#2

November 26, 2010

Sleater-Kinney – The Woods
hard-rock, noise-rock, riot grrl
2005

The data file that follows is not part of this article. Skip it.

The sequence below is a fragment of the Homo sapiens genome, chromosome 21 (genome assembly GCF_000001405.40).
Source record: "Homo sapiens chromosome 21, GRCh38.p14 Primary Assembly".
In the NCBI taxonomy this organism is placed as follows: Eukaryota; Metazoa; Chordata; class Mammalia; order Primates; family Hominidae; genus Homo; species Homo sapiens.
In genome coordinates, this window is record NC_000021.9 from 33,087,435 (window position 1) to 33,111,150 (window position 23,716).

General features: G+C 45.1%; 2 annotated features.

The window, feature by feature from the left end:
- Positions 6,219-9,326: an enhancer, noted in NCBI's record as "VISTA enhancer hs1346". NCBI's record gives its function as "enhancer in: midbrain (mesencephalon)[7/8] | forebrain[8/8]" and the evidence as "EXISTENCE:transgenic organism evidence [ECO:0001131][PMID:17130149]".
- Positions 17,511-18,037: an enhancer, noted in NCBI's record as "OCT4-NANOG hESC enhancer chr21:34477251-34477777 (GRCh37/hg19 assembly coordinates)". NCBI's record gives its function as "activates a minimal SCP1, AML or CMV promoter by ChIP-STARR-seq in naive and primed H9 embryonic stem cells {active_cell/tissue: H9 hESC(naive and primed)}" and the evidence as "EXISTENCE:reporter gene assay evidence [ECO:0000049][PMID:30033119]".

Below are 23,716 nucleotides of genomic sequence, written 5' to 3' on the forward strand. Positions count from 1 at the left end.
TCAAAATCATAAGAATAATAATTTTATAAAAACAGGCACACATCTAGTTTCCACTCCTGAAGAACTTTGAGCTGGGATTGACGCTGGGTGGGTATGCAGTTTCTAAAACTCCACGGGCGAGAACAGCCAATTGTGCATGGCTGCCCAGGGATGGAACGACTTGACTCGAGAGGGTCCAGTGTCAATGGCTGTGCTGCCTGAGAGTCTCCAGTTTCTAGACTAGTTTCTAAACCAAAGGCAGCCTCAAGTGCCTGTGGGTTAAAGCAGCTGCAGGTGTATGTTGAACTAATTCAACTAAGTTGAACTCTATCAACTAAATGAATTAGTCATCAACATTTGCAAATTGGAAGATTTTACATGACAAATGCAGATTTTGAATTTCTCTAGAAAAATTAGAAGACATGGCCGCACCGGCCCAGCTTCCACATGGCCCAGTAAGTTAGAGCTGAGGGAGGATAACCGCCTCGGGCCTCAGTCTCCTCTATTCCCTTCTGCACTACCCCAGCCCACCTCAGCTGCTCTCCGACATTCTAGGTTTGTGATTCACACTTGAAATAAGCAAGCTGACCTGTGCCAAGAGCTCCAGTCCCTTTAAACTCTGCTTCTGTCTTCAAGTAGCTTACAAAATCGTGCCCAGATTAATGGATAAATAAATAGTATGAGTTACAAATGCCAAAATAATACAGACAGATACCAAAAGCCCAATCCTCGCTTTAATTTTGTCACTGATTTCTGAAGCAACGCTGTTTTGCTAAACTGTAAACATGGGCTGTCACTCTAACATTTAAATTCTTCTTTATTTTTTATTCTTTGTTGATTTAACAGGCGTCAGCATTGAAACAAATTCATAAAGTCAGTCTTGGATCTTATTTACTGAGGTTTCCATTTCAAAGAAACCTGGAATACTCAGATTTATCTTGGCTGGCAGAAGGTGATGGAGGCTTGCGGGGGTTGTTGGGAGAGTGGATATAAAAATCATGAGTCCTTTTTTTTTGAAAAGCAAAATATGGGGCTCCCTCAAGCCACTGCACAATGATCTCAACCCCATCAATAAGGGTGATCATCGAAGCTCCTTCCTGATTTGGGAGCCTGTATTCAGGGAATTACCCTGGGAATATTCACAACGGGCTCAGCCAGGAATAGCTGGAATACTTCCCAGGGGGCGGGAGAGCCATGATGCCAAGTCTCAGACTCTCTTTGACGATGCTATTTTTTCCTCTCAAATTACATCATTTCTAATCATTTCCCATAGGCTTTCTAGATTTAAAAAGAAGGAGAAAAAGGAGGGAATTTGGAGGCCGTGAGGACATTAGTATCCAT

At one point during “Let’s Call it Love,” The Woods’ 11 minute psych-rock behemoth and one of the most imposing odes to sex I’ve ever encountered, Corin Tucker’s wailing vocals spiral out of control, and the guitar starts to bend and contort into some sort of agonising guitar-Sleater-Kinney - The Woodsslow-death, and it just sounds awesome. Awesomeness has always come naturally to Sleater-Kinney, and they’ve been shredding speakers with their brand of visceral, urgent rock music since the mid-90s, but none of that could ever prepare me for their final release. The Woods sees them pulling out every last stop and upping the swagger factor to create the most colossal, thunderous, everything-turned-up-to-eleven sounding guitar-rock album to emerge in years. It’s laden with massive hooks, self-indulgent guitar solos, Janet Weiss’ percussive thunderstorm and a killer vocal combination that alternates between Carrie Brownstein’s punchy, confrontational delivery and Corin Tucker’s joyously noisy, trademark holler (or as the band like to refer to it, the “secret weapon”). At times it feels a lot like a combination of 70s arena-rock and early 90s noise-rock, paying equal homage to Jimi Hendrix and Sonic Youth, while coming dangerously close to – and I’m tempted to say succeeding in – surpassing both with self-assured ease. “Let’s Call it Love” is the obvious highpoint, but it certainly gets plenty of support: “Entertain” and “Rollercoaster” are both huge, punked up arena-rockers; “What’s Mine is Yours” features a cool, jagged-edged, dual riff and amazing mid-song guitar freakout, which branches back into the following verse via one of the heaviest basslines I’ve ever heard; “Jumpers” has one of the album’s most exciting choruses, with a guitar riff that’s simply explosive; “Wilderness” packs that same furious grunt while blending in some fantastic psychedelic touches; while opening track and total distortion-fest “The Fox” bursts out of nowhere with such massive firepower that it’ll singe your eyebrows. Heck, even the album’s less immediately obvious picks like the bluesy “Steep Air” and streamlined album-closer “Night Light” would probably be the coolest and most rocking thing on any other album. Despite the beefing up of their sound, the album still comes across like vintage Sleater-Kinney, just perhaps a 50 ft tall, building stomping, take-absolutely-no-prisoners version thereof, and the way they lay waste to everything around them before switching out the lights makes for one of the greatest career-finales any band has ever delivered. I’m running out of ways to describe just how much this album will kick your ass, and just how much you’ll treasure the experience – to put it simply, after listening to The Woods, everything else sounds tiny by comparison.

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